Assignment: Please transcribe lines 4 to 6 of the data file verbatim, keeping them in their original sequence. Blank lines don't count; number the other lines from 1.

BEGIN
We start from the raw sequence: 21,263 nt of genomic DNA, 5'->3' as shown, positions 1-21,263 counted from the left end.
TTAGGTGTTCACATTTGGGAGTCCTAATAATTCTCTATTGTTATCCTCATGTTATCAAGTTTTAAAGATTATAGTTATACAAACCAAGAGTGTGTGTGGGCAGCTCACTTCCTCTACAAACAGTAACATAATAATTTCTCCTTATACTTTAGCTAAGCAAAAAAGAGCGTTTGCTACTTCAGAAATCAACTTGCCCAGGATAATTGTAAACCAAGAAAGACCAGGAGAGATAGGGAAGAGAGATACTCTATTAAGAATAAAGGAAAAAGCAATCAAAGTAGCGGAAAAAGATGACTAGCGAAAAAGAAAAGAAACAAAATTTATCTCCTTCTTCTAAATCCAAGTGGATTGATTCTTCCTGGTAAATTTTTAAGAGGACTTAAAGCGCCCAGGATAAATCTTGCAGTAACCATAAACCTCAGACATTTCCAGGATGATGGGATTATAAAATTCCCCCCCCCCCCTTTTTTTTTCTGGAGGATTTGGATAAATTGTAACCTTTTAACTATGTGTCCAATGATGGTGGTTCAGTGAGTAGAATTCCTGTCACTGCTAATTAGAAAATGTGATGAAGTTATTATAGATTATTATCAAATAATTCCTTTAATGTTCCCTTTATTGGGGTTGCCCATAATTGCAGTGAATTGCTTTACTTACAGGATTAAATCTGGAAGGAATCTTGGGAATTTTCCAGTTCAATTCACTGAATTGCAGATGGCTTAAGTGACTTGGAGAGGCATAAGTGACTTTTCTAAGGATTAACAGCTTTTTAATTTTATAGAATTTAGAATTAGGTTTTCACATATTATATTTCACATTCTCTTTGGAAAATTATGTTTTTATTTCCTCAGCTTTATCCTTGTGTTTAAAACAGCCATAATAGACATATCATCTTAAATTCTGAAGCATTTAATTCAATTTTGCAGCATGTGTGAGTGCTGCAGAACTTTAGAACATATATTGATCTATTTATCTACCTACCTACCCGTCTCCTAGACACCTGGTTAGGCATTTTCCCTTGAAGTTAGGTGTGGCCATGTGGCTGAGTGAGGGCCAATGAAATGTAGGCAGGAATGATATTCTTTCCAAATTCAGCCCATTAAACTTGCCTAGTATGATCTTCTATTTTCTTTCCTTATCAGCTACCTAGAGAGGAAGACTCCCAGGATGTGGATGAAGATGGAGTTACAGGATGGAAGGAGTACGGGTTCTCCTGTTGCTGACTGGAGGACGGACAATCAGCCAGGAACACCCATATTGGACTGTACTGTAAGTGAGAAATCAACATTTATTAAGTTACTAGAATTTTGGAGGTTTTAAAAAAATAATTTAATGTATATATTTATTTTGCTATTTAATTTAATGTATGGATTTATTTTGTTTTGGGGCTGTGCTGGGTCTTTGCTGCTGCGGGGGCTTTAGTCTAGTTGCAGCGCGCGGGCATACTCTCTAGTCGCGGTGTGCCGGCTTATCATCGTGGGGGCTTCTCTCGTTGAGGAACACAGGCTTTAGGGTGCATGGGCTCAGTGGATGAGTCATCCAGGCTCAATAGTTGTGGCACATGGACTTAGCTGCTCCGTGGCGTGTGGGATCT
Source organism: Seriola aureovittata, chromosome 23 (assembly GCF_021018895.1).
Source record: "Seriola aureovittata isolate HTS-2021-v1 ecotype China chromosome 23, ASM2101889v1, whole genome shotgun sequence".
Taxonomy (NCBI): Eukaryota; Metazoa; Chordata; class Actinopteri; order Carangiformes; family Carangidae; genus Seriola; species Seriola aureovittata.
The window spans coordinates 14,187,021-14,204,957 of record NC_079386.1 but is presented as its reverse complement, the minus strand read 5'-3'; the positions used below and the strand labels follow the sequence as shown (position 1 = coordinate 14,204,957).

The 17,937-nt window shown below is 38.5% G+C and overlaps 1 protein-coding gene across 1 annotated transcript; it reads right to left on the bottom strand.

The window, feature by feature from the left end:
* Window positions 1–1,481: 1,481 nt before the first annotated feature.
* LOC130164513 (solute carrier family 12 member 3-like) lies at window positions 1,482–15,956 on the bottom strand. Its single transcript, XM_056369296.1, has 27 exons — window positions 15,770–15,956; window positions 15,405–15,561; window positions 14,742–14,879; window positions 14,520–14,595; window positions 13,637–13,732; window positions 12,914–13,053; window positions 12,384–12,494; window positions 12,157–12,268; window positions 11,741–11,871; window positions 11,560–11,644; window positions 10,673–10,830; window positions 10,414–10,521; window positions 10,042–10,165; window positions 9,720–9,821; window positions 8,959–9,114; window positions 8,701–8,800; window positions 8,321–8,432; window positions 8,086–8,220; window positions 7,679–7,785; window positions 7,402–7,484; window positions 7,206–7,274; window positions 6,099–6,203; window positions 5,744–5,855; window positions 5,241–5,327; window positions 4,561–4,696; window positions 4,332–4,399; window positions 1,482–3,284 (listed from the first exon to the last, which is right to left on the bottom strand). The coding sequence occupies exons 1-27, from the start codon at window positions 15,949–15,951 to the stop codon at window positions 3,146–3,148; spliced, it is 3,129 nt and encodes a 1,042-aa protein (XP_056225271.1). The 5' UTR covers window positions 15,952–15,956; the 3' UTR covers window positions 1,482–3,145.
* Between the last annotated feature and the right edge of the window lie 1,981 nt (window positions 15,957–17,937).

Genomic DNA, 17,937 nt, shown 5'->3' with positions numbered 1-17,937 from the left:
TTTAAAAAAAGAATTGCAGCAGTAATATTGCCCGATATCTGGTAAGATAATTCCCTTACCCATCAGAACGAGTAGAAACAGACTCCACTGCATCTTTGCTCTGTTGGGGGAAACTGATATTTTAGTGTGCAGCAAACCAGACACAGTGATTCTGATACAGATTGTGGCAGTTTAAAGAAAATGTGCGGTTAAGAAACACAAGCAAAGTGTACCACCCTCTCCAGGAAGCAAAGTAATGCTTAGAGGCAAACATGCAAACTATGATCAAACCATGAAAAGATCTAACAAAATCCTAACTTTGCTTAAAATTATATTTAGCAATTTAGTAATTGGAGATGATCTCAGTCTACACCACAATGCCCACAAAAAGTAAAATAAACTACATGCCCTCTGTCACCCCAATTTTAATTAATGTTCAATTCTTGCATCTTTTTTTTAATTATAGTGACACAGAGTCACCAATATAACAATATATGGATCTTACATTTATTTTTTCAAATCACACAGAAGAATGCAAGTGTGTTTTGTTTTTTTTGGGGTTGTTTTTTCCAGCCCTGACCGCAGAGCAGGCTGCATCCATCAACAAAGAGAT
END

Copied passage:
Source record: "Seriola aureovittata isolate HTS-2021-v1 ecotype China chromosome 23, ASM2101889v1, whole genome shotgun sequence".
Taxonomy (NCBI): Eukaryota; Metazoa; Chordata; class Actinopteri; order Carangiformes; family Carangidae; genus Seriola; species Seriola aureovittata.
The window spans coordinates 14,187,021-14,204,957 of record NC_079386.1 but is presented as its reverse complement, the minus strand read 5'-3'; the positions used below and the strand labels follow the sequence as shown (position 1 = coordinate 14,204,957).